Levels of appreciation for creativity and innovation have risen sharply in the last 15 years, largely due to the claimed positive impact it is supposed to have on economic growth. Yet people have appreciated creativity as an innate (not just functional) quality for a long time, think of Graham Wallas on the Four Stages of Creativity from 1926 or back further Leonardo Da Vinci,
‘The painter has the Universe in his mind and hands.’ – Leonardo da Vinci
So are the recent calls (US, European, South Korea) for school systems to be measured in an index of creativity likely to be a good thing? presuming we agree that the aim is to enhance and cultivate children’s innate creative beings? And especially given that tests ala the SAT(US) or CITO(NL) or PISA (International) which measure proficiency in language comprehension, reading, writing and maths are regularly cited as the main obstacle to developing creativity at schools. And there lies the crux:
How might we measure creativity in a way that is formative?
The state of Massachusetts in the US is exploring the idea, their approach is measure inputs than outputs, that is, to gauge the extent to which schools provide opportunities that will foster creativity and innovation in young people. Adobe did a large research across educators in the Asia Pacific region and came up with findings presented in this infographic:
This year the OECD brought out a working paper, ‘Progression in Student Creativity in School: First Steps Towards New Forms of Formative Assessments’ PDF, the say:
Two clear benefits of assessing progress in the development of creativity are identified: 1) teachers are able to be more precise and confident in developing young people’s creativity, and 2) learners are better able to understand what it is to be creative (and to use this understanding to record evidence of their progress). The result would seem to be a greater likelihood that learners can display the full range of their creative dispositions in a wide variety of contexts.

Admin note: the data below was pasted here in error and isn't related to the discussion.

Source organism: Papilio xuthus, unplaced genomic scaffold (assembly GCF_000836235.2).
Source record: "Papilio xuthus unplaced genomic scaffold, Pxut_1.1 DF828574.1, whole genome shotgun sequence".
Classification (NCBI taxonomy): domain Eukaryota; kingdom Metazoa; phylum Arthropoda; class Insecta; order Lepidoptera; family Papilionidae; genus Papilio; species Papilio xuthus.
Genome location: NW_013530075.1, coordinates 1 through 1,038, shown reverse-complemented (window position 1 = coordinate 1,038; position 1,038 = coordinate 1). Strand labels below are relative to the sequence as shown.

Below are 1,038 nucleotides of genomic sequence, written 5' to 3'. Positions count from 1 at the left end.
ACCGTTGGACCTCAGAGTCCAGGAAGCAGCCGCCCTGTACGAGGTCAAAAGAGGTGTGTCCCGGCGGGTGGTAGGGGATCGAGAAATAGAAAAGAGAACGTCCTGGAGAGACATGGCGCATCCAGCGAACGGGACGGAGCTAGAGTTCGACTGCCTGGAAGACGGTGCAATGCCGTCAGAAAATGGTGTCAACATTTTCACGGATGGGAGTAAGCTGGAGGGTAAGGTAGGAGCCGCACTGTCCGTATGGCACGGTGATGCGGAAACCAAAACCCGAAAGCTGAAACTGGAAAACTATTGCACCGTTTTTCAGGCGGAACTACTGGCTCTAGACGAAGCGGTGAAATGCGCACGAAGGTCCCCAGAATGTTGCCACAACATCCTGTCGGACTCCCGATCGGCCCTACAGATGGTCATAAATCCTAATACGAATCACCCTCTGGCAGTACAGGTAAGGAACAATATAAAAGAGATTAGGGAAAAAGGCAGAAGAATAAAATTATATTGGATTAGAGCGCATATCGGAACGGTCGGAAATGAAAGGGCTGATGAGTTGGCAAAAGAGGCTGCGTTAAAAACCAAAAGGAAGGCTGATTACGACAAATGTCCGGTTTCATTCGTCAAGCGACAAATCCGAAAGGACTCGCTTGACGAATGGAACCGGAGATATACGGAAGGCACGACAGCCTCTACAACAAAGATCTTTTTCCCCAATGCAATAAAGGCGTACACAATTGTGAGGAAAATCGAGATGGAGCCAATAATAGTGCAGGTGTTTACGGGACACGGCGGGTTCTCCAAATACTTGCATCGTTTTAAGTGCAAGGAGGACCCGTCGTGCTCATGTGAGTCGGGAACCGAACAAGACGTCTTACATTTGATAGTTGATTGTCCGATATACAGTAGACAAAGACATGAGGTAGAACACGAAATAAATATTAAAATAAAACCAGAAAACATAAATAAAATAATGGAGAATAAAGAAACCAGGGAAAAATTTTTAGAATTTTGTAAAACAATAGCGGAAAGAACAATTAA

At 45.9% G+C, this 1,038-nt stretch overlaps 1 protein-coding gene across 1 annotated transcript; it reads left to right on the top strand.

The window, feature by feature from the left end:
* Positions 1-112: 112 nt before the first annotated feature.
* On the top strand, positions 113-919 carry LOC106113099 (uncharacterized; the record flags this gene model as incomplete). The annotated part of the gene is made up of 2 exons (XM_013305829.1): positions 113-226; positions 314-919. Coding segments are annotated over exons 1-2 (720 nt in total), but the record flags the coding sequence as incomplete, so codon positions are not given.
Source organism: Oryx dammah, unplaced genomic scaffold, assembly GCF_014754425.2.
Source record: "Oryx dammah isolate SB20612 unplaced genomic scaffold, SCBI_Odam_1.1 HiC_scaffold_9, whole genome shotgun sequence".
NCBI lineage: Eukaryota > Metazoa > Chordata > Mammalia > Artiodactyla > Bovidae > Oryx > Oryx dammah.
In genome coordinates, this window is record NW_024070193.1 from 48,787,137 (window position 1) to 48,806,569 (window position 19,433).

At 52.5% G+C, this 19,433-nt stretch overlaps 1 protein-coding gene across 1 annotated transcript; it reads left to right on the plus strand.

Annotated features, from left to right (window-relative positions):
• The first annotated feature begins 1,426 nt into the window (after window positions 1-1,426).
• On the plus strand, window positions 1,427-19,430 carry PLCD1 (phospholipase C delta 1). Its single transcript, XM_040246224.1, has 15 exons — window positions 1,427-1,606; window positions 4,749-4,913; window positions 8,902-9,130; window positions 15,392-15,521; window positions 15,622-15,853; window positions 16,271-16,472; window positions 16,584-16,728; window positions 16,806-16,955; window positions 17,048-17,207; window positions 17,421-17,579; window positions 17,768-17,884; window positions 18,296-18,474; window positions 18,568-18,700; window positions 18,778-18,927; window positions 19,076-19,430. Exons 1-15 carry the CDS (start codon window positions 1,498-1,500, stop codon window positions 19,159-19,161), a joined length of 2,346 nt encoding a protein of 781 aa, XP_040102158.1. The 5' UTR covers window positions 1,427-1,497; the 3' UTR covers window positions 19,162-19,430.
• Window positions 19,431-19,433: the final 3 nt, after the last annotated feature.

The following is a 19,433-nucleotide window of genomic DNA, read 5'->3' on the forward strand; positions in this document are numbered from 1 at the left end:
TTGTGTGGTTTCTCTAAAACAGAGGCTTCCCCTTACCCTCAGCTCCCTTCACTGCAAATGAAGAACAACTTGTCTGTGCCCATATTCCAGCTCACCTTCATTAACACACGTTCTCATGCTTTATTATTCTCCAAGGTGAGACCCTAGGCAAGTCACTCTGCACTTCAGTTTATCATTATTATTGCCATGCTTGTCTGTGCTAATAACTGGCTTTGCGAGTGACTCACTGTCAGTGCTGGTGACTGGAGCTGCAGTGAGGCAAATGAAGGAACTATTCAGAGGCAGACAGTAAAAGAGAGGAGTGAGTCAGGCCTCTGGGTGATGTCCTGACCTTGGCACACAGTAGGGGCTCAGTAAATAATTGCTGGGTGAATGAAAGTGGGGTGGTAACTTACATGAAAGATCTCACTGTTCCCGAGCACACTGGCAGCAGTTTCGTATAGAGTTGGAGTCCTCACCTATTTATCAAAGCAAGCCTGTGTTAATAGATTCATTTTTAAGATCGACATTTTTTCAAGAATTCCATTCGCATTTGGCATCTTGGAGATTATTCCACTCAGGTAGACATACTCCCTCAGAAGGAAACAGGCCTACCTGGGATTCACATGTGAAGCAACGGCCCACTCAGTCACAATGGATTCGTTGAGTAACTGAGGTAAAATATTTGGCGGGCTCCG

My favorite framework, not because of its comprehensiveness, it’s not, but for looking at creative thinking is the ‘Torrance Framework of Creative Thinking’, which gives us these characteristics:
- Fluency. The total number of interpretable, meaningful, and relevant ideas generated in response to the stimulus.
- Flexibility. The number of different categories of relevant responses.
- Originality. The statistical rarity of the responses among the test subjects.
- Elaboration. The ability to give detail to the ideas generated.
Some of which are definitely measurable. and which I tried to do here. This is a large subject of course and to be continued.
Hi Emer. Good question: Should we measure Creativity in education? Depends what for. If a teacher wants to monitor progress of her students’ progress in creativity, fine. This is hwat Bill Lucas et al. argue in the OECD report. If it’s measured to evaluate either the teacher or the students, not so fine.
Whether it’s necessary to measure creativity in students is another question. When Simon Verwer and I gave a workshop on measuring creativity (for TheCrowd.nl), our impression was that the particpants were rather undecided. We all felt that finding teaching methods that stimulate students’ creativity is the most urgent part. Sometimes there will be a need for measurement, but only as a formative evaluation, not for grades.